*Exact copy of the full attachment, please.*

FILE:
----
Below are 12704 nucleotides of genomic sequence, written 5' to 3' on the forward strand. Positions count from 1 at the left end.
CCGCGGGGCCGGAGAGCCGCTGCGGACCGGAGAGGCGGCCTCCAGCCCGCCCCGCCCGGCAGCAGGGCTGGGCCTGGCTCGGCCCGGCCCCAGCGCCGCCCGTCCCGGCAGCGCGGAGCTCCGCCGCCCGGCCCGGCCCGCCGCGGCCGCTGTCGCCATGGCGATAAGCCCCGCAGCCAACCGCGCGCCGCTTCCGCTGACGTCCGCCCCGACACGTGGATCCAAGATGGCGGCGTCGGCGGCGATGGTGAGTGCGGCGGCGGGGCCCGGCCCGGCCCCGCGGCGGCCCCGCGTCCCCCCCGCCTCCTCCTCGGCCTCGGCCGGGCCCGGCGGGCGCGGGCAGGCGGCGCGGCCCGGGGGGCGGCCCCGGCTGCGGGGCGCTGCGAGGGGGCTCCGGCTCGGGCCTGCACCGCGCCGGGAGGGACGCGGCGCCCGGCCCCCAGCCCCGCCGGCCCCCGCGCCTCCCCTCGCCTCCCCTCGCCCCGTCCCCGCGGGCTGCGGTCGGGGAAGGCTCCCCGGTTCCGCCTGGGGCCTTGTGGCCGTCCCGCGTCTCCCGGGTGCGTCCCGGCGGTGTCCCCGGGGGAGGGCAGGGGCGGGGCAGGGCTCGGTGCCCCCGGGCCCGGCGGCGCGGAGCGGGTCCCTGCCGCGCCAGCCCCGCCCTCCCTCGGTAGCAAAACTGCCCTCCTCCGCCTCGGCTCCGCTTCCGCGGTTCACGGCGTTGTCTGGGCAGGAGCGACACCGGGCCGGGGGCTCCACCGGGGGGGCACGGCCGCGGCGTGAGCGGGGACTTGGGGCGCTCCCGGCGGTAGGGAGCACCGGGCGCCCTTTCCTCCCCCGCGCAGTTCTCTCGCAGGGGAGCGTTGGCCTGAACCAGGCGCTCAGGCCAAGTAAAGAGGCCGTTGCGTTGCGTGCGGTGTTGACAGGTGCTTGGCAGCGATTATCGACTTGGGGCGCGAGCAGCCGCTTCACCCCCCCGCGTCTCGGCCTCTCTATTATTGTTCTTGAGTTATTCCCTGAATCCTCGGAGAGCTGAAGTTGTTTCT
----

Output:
Below are 12704 nucleotides of genomic sequence, written 5' to 3' on the forward strand. Positions count from 1 at the left end.
CCGCGGGGCCGGAGAGCCGCTGCGGACCGGAGAGGCGGCCTCCAGCCCGCCCCGCCCGGCAGCAGGGCTGGGCCTGGCTCGGCCCGGCCCCAGCGCCGCCCGTCCCGGCAGCGCGGAGCTCCGCCGCCCGGCCCGGCCCGCCGCGGCCGCTGTCGCCATGGCGATAAGCCCCGCAGCCAACCGCGCGCCGCTTCCGCTGACGTCCGCCCCGACACGTGGATCCAAGATGGCGGCGTCGGCGGCGATGGTGAGTGCGGCGGCGGGGCCCGGCCCGGCCCCGCGGCGGCCCCGCGTCCCCCCCGCCTCCTCCTCGGCCTCGGCCGGGCCCGGCGGGCGCGGGCAGGCGGCGCGGCCCGGGGGGCGGCCCCGGCTGCGGGGCGCTGCGAGGGGGCTCCGGCTCGGGCCTGCACCGCGCCGGGAGGGACGCGGCGCCCGGCCCCCAGCCCCGCCGGCCCCCGCGCCTCCCCTCGCCTCCCCTCGCCCCGTCCCCGCGGGCTGCGGTCGGGGAAGGCTCCCCGGTTCCGCCTGGGGCCTTGTGGCCGTCCCGCGTCTCCCGGGTGCGTCCCGGCGGTGTCCCCGGGGGAGGGCAGGGGCGGGGCAGGGCTCGGTGCCCCCGGGCCCGGCGGCGCGGAGCGGGTCCCTGCCGCGCCAGCCCCGCCCTCCCTCGGTAGCAAAACTGCCCTCCTCCGCCTCGGCTCCGCTTCCGCGGTTCACGGCGTTGTCTGGGCAGGAGCGACACCGGGCCGGGGGCTCCACCGGGGGGGCACGGCCGCGGCGTGAGCGGGGACTTGGGGCGCTCCCGGCGGTAGGGAGCACCGGGCGCCCTTTCCTCCCCCGCGCAGTTCTCTCGCAGGGGAGCGTTGGCCTGAACCAGGCGCTCAGGCCAAGTAAAGAGGCCGTTGCGTTGCGTGCGGTGTTGACAGGTGCTTGGCAGCGATTATCGACTTGGGGCGCGAGCAGCCGCTTCACCCCCCCGCGTCTCGGCCTCTCTATTATTGTTCTTGAGTTATTCCCTGAATCCTCGGAGAGCTGAAGTTGTTTCT